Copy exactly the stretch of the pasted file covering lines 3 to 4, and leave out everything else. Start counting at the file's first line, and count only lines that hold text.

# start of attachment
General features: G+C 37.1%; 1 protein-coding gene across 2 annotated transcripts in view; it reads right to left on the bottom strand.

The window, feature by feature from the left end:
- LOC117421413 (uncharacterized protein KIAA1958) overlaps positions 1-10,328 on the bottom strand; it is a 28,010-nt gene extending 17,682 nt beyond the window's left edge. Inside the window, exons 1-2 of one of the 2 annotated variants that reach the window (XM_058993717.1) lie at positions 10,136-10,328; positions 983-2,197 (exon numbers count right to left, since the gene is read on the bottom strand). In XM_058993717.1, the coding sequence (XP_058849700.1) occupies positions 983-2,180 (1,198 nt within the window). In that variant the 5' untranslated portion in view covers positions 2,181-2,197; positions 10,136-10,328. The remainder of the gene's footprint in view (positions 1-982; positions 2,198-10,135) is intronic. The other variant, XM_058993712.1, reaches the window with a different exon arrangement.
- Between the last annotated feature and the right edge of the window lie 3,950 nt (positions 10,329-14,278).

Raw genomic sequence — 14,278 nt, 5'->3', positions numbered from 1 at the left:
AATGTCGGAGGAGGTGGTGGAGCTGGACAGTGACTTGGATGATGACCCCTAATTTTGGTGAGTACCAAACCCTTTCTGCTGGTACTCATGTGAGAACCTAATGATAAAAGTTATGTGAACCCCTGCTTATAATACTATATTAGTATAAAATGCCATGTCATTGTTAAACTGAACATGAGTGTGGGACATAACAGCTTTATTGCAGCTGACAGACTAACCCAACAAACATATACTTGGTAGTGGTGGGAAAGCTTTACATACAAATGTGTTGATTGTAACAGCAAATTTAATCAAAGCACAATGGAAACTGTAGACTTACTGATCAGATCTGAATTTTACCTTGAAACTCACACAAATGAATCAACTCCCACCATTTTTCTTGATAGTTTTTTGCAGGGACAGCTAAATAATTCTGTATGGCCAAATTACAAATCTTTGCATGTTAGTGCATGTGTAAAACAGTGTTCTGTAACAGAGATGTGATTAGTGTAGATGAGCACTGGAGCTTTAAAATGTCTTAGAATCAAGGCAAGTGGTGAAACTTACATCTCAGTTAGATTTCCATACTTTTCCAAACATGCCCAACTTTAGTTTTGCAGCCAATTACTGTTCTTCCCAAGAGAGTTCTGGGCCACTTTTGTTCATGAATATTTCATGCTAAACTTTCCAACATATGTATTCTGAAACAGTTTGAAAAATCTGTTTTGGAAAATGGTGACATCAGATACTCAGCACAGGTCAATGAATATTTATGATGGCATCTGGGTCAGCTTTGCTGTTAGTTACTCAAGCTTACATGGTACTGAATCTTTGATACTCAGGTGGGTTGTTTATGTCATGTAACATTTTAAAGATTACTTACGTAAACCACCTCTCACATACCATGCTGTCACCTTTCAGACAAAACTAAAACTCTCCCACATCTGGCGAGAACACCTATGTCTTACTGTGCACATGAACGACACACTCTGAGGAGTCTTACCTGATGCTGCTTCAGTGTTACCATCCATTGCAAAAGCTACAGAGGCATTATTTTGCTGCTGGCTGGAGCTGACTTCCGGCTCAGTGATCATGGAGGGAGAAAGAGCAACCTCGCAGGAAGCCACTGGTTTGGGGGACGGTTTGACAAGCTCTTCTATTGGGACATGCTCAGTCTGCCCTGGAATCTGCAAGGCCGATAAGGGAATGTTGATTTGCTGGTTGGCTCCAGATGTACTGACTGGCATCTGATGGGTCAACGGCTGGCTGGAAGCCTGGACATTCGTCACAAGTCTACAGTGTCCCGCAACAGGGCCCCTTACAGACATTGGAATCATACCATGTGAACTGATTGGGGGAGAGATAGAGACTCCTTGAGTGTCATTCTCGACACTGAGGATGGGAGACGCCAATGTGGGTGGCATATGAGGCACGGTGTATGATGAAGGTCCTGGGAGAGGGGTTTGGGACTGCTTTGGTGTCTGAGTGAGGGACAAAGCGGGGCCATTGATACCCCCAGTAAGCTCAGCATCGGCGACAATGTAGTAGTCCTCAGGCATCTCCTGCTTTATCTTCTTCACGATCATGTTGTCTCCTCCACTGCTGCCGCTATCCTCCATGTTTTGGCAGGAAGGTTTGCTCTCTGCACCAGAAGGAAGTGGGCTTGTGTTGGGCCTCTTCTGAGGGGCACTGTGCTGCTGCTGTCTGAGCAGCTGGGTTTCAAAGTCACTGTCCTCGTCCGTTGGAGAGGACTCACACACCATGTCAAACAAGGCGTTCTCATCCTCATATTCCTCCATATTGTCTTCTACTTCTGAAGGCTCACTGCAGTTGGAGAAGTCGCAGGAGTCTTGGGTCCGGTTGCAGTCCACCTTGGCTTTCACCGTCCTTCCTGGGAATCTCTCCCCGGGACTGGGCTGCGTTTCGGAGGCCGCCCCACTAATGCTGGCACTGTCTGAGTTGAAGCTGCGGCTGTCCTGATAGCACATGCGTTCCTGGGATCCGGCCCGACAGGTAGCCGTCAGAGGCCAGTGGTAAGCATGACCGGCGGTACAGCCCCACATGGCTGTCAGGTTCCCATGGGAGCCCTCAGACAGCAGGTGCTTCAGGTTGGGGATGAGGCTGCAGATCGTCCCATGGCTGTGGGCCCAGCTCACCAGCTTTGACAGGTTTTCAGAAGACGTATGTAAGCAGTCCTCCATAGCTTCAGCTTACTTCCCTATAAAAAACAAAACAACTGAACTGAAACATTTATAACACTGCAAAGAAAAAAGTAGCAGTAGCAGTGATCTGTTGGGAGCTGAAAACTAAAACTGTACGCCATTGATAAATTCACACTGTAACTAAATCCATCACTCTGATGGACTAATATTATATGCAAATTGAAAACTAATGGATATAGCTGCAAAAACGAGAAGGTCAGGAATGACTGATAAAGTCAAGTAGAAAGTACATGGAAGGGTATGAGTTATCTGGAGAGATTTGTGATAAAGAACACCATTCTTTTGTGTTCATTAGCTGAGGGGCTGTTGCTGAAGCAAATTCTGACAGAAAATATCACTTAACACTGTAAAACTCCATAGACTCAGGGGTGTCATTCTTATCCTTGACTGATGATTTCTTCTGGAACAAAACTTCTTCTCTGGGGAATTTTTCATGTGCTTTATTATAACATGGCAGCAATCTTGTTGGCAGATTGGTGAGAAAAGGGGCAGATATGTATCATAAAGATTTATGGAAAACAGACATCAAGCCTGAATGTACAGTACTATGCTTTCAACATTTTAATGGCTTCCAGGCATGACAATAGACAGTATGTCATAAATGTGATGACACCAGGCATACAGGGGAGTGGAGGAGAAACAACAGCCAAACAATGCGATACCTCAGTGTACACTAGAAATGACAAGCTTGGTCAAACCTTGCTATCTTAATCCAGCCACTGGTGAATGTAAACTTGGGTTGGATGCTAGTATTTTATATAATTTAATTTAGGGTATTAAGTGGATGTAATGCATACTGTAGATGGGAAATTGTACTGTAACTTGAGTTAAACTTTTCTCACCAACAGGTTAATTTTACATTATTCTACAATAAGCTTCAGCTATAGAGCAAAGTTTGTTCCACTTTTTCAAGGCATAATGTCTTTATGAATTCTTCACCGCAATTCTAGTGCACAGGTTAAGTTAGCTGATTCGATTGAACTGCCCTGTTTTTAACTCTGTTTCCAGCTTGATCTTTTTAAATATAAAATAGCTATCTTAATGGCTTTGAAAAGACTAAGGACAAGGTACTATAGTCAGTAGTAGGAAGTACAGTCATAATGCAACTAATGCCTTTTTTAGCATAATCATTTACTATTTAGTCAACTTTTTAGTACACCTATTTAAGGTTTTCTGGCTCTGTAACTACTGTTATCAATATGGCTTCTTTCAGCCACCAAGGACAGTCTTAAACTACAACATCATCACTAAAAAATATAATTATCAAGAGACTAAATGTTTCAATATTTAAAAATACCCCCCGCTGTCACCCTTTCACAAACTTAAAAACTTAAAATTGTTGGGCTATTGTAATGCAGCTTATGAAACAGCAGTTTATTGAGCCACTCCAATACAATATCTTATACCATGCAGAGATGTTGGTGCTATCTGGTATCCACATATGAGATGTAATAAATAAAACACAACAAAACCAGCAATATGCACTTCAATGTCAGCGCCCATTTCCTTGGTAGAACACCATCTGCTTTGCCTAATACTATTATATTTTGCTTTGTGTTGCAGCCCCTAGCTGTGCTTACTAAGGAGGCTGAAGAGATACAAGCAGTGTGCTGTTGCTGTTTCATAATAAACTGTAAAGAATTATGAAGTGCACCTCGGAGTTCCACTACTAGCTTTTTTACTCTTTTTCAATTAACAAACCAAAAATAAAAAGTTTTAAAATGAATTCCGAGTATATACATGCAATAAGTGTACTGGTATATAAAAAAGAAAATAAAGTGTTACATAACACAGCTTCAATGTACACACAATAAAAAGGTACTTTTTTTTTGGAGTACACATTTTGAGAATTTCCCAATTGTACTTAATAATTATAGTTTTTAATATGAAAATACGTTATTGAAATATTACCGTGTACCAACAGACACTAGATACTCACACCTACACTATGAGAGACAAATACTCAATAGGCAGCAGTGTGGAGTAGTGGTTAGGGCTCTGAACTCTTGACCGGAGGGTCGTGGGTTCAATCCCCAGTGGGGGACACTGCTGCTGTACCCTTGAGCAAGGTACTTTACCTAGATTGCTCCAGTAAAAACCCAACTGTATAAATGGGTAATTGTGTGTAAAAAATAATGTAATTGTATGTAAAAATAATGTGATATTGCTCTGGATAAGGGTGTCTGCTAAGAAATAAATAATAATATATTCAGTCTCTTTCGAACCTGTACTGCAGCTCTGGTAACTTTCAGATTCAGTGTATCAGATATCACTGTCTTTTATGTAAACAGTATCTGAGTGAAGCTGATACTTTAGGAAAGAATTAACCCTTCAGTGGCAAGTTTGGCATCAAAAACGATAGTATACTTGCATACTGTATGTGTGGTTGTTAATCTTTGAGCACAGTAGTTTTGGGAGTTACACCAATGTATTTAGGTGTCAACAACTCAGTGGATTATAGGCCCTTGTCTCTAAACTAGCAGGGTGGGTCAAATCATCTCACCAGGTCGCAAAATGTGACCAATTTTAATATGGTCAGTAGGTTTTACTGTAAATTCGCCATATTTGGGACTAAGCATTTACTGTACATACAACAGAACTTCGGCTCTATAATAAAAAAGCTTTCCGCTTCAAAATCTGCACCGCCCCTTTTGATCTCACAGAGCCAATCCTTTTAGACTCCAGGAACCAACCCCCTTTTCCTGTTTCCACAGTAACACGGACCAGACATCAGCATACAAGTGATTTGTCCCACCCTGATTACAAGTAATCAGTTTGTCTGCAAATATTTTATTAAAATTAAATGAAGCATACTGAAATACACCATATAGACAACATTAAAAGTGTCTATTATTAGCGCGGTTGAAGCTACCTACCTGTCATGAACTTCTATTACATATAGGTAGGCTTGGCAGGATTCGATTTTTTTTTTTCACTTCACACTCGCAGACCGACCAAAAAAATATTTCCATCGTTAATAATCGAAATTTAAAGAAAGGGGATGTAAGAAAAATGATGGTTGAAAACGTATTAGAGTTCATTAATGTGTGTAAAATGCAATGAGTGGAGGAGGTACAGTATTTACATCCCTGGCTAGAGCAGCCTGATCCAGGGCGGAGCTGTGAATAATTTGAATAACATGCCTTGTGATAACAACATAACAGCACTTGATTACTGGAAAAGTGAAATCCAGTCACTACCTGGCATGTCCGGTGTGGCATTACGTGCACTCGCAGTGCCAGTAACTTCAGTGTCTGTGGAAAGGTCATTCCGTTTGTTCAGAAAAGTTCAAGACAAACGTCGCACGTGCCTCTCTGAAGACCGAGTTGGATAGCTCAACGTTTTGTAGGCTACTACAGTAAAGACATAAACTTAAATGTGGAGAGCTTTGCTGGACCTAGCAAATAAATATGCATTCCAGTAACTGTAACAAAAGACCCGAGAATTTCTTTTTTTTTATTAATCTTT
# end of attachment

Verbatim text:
- LOC117421413 (uncharacterized protein KIAA1958) overlaps positions 1-10,328 on the bottom strand; it is a 28,010-nt gene extending 17,682 nt beyond the window's left edge. Inside the window, exons 1-2 of one of the 2 annotated variants that reach the window (XM_058993717.1) lie at positions 10,136-10,328; positions 983-2,197 (exon numbers count right to left, since the gene is read on the bottom strand). In XM_058993717.1, the coding sequence (XP_058849700.1) occupies positions 983-2,180 (1,198 nt within the window). In that variant the 5' untranslated portion in view covers positions 2,181-2,197; positions 10,136-10,328. The remainder of the gene's footprint in view (positions 1-982; positions 2,198-10,135) is intronic. The other variant, XM_058993712.1, reaches the window with a different exon arrangement.
- Between the last annotated feature and the right edge of the window lie 3,950 nt (positions 10,329-14,278).